Story is everything. It can be simple or complex, but it must be interesting and well told. Find a unique story and start writing. First create your structure: beginning, middle and end. It’s easier when you think about the story in chapters: where’s the book going, what happens next and how will it end? Develop your characters and know them well—give them depth and obstacles that they must overcome. Do your research and master the subject you’re writing about. Also, read. Enjoy reading and understand what’s out in the market. Find writers you like and learn from them: how they tell a story, the way they structure or pace their narrative, how they describe things. Analyze these books and figure out what makes them interesting or compelling—why they’re successful or why they work as a novel. You never want to copy a style or another writer, but it’s essential to study the literary world you want to enter. If I were a painter, I would study other painters. If I were a composer, I would study other composers. It’s very important to develop your own style and what makes you unique, but this will come with time and experience.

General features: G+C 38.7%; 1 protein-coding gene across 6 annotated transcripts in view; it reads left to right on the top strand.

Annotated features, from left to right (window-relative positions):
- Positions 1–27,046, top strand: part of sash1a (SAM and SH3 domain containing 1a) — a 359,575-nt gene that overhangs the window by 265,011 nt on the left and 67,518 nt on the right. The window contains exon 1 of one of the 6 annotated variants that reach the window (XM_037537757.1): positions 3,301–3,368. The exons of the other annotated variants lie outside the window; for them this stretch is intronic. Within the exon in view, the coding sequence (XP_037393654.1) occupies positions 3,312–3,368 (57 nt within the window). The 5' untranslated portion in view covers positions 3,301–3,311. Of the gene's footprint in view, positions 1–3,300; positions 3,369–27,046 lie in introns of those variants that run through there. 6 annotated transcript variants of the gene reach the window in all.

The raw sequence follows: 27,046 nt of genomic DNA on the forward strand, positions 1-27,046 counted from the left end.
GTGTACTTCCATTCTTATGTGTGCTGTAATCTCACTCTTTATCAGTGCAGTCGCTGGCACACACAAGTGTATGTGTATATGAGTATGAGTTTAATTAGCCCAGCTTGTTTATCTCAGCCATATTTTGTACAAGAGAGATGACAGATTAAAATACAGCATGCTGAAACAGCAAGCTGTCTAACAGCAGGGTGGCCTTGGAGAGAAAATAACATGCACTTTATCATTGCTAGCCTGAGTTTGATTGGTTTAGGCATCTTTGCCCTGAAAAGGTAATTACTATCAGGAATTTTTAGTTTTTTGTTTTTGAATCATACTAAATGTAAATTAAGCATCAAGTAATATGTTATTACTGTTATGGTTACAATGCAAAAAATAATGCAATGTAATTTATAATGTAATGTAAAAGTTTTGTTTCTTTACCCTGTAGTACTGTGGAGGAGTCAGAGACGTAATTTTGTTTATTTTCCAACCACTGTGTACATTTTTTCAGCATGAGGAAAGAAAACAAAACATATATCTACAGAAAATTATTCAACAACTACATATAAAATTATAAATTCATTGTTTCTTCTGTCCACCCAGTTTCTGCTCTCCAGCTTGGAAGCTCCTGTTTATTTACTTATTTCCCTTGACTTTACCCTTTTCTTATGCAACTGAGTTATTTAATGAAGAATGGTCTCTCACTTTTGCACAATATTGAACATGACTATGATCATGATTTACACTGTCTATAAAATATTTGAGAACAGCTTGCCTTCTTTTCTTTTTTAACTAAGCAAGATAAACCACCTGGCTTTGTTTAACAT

Remember, nothing happens overnight. It takes commitment, discipline and endurance to produce an engaging and inspiring novel. To write and finish a book, you must first begin and spend time with it. Don’t worry about your first draft; just get your ideas and words onto paper (or the computer). Challenge yourself each day to produce a certain amount, perhaps two or three new pages. If you’re stuck on the next chapter, but you know what happens in another section, then jump to that scene. Just keep writing. If you can’t think of anything new, then start editing what you’ve already written, but just keep writing. This is the discipline and commitment needed to finish a book. However, it’s one thing to create your story, structure, characters and a compelling narrative; it’s another to edit. They say that writing is 10% and editing is 90%. I find this relatively accurate. The more you edit, the better your story becomes; the more you edit, the more polished your writing becomes. Nevertheless, there is a time when you must finish and let it go, so you can move onto your next story. Most importantly, have fun. Write because you enjoy it.